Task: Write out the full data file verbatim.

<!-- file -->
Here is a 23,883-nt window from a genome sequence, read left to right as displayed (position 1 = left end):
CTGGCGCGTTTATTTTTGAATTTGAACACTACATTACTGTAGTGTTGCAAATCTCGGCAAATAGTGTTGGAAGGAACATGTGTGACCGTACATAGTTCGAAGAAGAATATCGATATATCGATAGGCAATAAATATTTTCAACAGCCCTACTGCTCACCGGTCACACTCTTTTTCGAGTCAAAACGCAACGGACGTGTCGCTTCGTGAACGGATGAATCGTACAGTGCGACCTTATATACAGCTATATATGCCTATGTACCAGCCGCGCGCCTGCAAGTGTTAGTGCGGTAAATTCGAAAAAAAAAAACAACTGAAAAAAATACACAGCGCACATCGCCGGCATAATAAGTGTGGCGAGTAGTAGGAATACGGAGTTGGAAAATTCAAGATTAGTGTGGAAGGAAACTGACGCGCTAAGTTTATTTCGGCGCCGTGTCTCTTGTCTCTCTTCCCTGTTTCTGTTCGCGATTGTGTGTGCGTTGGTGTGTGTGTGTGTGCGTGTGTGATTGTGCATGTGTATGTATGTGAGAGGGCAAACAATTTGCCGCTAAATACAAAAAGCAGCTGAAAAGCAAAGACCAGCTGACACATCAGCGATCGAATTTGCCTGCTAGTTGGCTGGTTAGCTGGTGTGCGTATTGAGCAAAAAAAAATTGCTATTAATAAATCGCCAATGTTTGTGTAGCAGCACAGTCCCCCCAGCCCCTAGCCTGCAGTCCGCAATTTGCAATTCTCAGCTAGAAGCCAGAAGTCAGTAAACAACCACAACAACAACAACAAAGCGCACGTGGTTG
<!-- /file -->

Here is a 23,883-nt window from a genome sequence, read left to right as displayed (position 1 = left end):
CTGGCGCGTTTATTTTTGAATTTGAACACTACATTACTGTAGTGTTGCAAATCTCGGCAAATAGTGTTGGAAGGAACATGTGTGACCGTACATAGTTCGAAGAAGAATATCGATATATCGATAGGCAATAAATATTTTCAACAGCCCTACTGCTCACCGGTCACACTCTTTTTCGAGTCAAAACGCAACGGACGTGTCGCTTCGTGAACGGATGAATCGTACAGTGCGACCTTATATACAGCTATATATGCCTATGTACCAGCCGCGCGCCTGCAAGTGTTAGTGCGGTAAATTCGAAAAAAAAAAACAACTGAAAAAAATACACAGCGCACATCGCCGGCATAATAAGTGTGGCGAGTAGTAGGAATACGGAGTTGGAAAATTCAAGATTAGTGTGGAAGGAAACTGACGCGCTAAGTTTATTTCGGCGCCGTGTCTCTTGTCTCTCTTCCCTGTTTCTGTTCGCGATTGTGTGTGCGTTGGTGTGTGTGTGTGTGCGTGTGTGATTGTGCATGTGTATGTATGTGAGAGGGCAAACAATTTGCCGCTAAATACAAAAAGCAGCTGAAAAGCAAAGACCAGCTGACACATCAGCGATCGAATTTGCCTGCTAGTTGGCTGGTTAGCTGGTGTGCGTATTGAGCAAAAAAAAATTGCTATTAATAAATCGCCAATGTTTGTGTAGCAGCACAGTCCCCCCAGCCCCTAGCCTGCAGTCCGCAATTTGCAATTCTCAGCTAGAAGCCAGAAGTCAGTAAACAACCACAACAACAACAACAAAGCGCACGTGGTTG